Airbus is not providing a forecast for 2020 deliveries or produced aircraft that could remain undelivered to customers, but executives have expressed confidence that the company would clear most of the inventory by the end of the year. The European OEM on June 30 carried a stockpile of 145 commercial aircraft, unshipped because of the pandemic. Speaking during a first-half results call with analysts on Thursday morning, Airbus CEO Guillaume Faury said the company would “significantly” reduce the inventory by the end of the year thanks mainly to what he called the convergence of production and deliveries.
“Our objective is to get rid of the vast majority of the inventory by the end of the year,” he said. Faury declined to give guidance on the year-end number of undelivered aircraft because of uncertainty around Covid-19 and “the number of airlines with whom we keep adapting the situation to their needs and their own situation.” The “very vast majority” of aircraft remain undelivered for just a couple of months, he added, “though there are a fewer number of cases where the situation is critical and where we are preparing ourselves to store the aircraft for a longer time.”
The airframer delivered 196 commercial aircraft in the first half—11 A220s, 157 A320 family aircraft, five A330s, and 23 A350s—resulting in a 50 percent drop from the year-ago period. To adapt for the Covid-19 market environment, Airbus in April cut its production rates by about a third, including to 40 A320 family aircraft per month from a peak of 60 in 2019; A330 rates dropped from some 3.25 per month to two per month and A350 rates fell from roughly 10 per month to six. Based on its projections that the widebody market will take longer to recover than the single-aisle segment, Airbus on Thursday announced it will again reduce the monthly output of its A350, from six aircraft to five. Conversely, it believes the rate of 40 A320s per month provides for the right balance between supply and demand. “There might be some small adjustment, but we will keep it for the second half of 2020 and entering into 2021,” said Faury, adding that a production ramp-up of the single-aisle “potentially could start in the second half of 2021, and it is very likely it will happen in 2022.”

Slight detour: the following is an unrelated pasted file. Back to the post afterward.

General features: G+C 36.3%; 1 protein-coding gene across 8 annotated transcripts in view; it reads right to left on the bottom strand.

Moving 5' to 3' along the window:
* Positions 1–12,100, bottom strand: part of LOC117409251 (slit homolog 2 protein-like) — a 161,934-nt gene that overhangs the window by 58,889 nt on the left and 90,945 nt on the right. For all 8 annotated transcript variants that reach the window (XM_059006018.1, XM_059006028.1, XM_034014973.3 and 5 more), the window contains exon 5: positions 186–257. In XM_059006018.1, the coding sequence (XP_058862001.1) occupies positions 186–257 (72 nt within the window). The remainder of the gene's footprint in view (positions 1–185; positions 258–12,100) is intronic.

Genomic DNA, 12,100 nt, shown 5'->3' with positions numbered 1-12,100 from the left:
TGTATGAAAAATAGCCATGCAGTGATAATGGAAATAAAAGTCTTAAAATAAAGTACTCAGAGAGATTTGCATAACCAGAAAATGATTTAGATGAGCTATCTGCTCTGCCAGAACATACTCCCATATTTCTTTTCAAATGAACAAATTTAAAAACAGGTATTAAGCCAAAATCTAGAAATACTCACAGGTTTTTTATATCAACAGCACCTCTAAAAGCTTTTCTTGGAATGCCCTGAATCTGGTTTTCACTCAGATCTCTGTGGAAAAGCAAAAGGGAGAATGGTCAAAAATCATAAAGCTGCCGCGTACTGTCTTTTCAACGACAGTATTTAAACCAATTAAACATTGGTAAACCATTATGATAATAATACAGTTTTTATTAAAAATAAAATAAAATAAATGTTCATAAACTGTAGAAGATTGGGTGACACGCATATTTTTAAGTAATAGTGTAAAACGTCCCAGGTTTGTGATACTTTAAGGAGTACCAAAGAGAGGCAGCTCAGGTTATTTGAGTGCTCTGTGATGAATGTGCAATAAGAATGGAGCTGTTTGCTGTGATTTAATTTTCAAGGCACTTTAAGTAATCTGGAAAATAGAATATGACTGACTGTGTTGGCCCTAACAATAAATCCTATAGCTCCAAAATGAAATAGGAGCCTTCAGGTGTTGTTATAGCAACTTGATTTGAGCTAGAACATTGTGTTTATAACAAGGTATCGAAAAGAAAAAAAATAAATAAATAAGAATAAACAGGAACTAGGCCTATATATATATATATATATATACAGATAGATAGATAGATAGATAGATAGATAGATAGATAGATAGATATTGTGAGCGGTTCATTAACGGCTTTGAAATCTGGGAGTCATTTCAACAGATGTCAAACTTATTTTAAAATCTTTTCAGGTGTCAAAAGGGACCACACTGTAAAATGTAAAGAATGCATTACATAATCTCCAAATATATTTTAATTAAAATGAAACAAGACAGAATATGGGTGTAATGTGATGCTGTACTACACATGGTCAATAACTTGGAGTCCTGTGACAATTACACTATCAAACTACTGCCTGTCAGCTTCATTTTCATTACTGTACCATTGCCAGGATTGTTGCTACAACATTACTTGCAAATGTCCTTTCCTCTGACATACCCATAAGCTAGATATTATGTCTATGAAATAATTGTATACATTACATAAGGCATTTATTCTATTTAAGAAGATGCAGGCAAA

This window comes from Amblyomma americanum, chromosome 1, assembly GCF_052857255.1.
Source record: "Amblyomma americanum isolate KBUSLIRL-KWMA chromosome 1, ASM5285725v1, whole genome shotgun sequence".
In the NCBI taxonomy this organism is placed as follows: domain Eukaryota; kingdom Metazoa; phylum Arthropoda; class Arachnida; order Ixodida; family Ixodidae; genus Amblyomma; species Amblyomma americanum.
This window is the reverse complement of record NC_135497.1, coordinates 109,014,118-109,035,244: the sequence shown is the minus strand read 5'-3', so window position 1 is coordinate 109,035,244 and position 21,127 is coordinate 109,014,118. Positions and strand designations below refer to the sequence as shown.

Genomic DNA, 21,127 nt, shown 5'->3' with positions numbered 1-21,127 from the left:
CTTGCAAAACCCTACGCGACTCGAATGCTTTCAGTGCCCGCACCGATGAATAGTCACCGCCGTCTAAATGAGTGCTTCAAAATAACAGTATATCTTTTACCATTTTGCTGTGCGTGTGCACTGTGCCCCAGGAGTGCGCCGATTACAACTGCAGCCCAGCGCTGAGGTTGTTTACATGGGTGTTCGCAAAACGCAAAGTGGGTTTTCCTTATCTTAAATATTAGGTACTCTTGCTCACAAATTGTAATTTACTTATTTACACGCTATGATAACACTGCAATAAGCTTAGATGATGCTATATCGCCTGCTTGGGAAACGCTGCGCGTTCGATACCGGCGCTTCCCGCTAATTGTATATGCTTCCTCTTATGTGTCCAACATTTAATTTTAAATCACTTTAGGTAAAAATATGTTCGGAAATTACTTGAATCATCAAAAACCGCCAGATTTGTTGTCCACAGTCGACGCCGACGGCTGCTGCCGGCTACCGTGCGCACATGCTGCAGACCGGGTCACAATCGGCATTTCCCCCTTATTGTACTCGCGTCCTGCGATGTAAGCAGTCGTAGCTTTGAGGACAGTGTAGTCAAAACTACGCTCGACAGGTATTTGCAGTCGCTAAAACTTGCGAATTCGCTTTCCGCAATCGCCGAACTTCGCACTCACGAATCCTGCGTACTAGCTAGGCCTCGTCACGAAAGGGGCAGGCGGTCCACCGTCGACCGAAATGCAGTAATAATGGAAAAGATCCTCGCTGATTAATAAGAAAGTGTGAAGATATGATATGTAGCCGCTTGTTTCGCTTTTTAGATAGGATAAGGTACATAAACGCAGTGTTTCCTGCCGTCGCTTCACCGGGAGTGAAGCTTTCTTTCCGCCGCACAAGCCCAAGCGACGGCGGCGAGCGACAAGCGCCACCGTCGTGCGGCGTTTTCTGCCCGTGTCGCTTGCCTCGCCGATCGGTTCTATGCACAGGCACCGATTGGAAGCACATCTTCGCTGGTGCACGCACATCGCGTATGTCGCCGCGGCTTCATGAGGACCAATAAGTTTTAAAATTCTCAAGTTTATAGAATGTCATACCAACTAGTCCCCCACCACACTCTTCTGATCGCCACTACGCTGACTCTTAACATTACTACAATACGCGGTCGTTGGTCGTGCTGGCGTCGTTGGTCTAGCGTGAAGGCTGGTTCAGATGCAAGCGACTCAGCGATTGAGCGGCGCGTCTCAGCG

Faury said he believed aviation will remain a strong business long-term. “We will see again a very strong demand when demand recovers,” he said, though he cautioned that air traffic won’t likely return to its 2019 level until somewhere between 2023 and 2025.